Here’s a new edition of my “you be the judge” series.
These are posts designed to explore some of the more challenging aspects of a pro-libertarian philosophy.
Today’s example comes from Colorado, which had displayed a libertarian streak on issues ranging from school choice to drug legalization.
But the latter issue is the source of today’s quandary. Should marijuana be legal if it means more tax revenue that will be used by the political elite to expand the burden of government spending?
Here are the details from the Denver CBS station.
A draft bill floating around the Capitol late this week suggests that a new ballot question on pot taxes should repeal recreational pot in the state constitution if voters don’t approve 15 percent excise taxes on retail pot and a new 15 percent marijuana sales tax. Those would be in addition to regular state and local sales taxes. …Marijuana activists immediately blasted the proposal as a backhanded effort to repeal the pot vote, in which 55 percent of Coloradans chose to flout federal drug law and declare pot legal in small amounts for adults over 21.
If my math is correct, the politicians want a 30 percent special tax on marijuana, which is on top of the regular taxes that would be imposed.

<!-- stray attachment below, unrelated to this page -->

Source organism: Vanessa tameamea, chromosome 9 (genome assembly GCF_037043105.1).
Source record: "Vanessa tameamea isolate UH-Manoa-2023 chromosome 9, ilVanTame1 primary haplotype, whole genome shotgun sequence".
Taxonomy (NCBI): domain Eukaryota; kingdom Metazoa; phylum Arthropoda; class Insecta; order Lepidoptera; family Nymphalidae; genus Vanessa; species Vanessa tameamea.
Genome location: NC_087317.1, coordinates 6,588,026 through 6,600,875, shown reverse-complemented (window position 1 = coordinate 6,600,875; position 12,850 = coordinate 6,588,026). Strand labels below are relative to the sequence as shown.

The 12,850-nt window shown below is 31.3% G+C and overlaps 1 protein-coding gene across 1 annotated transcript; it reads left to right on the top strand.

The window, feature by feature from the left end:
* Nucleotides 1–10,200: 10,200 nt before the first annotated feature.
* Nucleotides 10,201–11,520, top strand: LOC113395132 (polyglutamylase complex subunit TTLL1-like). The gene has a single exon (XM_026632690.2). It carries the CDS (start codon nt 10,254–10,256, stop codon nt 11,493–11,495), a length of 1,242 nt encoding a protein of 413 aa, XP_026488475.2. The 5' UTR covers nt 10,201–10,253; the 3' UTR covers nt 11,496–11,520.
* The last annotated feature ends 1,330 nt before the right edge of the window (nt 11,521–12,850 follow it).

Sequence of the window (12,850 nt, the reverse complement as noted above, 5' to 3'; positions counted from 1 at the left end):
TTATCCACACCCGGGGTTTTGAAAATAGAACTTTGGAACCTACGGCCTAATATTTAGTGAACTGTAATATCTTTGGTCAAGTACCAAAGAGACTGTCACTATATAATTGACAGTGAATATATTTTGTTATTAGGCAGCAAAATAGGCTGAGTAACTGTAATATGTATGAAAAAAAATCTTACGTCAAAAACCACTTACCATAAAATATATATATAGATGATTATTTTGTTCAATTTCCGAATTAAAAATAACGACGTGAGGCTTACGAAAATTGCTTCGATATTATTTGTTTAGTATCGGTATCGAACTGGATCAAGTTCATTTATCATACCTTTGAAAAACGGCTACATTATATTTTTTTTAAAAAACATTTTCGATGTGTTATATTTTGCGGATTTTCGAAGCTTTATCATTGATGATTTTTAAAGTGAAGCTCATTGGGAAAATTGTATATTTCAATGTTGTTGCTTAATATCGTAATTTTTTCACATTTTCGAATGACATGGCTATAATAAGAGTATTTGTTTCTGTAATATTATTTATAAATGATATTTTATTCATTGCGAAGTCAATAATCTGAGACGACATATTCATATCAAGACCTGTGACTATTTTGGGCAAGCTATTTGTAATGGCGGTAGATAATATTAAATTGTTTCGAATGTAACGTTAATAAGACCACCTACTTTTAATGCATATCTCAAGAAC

That would be fine with me – if the proposal specified that the additional tax revenue was offset by a tax cut of equal size.
But as I explained in my “starve-the-beast” post, higher taxes usually finance bigger government.
Indeed, some politicians openly admit that they want the new revenue to expand the budget.
Sen. Larry Crowder, R-Alamosa, said the whole purpose of legalizing recreational marijuana was to raise money for education and other programs. “So if there’s no money, we shouldn’t have marijuana,” Crowder said. …In Washington state, the only other place where voters last year approved recreational pot, the ballot measure set taxes at 75 percent, settling the question. Both states are still waiting to find out whether the federal government plans to sue to block retail sales of the drug, set to begin next year.
Though I didn’t realize that the state of Washington imposes a 75 percent tax on marijuana. How…um…French!
More Money for Government? The Ultimate Buzz Kill
So what’s the bottom line? If I lived in Colorado, would I vote to keep pot legal even if it meant more money from the buffoons in the state capital?
Since drug legalization is about 990 out of 1000 in my list of priorities, I’m tempted to say no.
On the other hand, it would be nice to reduce the onerous burden of the War on Drugs, which has been used an excuse to expand the size and scope of government.
What do you think?
P.S. If you want more examples of “you be the judge,” previous editions are listed below.
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